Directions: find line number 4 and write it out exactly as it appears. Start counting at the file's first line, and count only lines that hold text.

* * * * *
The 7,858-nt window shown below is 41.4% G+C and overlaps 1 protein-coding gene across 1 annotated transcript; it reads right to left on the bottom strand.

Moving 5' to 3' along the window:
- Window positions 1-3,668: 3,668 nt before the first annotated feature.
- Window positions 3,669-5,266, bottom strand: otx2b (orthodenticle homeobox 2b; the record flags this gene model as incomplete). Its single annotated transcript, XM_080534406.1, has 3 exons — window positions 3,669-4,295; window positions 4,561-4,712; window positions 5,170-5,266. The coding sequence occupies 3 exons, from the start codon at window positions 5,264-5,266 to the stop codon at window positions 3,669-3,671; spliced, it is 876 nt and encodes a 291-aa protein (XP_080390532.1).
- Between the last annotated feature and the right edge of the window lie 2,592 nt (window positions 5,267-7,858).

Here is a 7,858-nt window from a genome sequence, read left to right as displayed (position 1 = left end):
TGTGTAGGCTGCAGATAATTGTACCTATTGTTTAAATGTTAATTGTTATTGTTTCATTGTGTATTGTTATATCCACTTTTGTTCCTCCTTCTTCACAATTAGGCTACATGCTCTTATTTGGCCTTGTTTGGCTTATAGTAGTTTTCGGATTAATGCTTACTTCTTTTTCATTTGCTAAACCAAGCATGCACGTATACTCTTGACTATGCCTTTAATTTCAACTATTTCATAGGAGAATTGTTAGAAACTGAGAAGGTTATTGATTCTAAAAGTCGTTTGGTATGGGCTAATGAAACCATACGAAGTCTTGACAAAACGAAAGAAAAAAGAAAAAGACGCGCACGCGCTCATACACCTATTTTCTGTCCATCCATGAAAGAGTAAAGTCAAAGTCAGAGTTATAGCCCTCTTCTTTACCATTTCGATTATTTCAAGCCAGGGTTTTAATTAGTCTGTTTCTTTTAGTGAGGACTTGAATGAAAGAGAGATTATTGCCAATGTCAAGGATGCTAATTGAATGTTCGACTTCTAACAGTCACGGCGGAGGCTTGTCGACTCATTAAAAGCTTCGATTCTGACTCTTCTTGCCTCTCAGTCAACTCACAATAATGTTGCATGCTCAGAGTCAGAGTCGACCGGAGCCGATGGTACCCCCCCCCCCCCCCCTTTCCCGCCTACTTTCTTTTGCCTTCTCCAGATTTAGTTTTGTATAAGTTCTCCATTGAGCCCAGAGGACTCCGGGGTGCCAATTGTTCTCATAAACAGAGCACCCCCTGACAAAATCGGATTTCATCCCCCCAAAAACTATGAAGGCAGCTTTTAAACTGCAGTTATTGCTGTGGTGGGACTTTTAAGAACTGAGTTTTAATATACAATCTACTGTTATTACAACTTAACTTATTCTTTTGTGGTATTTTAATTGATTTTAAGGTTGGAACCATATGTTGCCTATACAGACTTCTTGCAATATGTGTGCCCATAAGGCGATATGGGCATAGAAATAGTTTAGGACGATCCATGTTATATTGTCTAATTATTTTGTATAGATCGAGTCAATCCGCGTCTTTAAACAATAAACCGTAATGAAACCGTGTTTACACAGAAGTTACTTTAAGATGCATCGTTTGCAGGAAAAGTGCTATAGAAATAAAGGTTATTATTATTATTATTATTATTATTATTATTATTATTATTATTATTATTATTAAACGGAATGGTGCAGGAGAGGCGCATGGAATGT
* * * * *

- Window positions 3,669-5,266, bottom strand: otx2b (orthodenticle homeobox 2b; the record flags this gene model as incomplete). Its single annotated transcript, XM_080534406.1, has 3 exons — window positions 3,669-4,295; window positions 4,561-4,712; window positions 5,170-5,266. The coding sequence occupies 3 exons, from the start codon at window positions 5,264-5,266 to the stop codon at window positions 3,669-3,671; spliced, it is 876 nt and encodes a 291-aa protein (XP_080390532.1).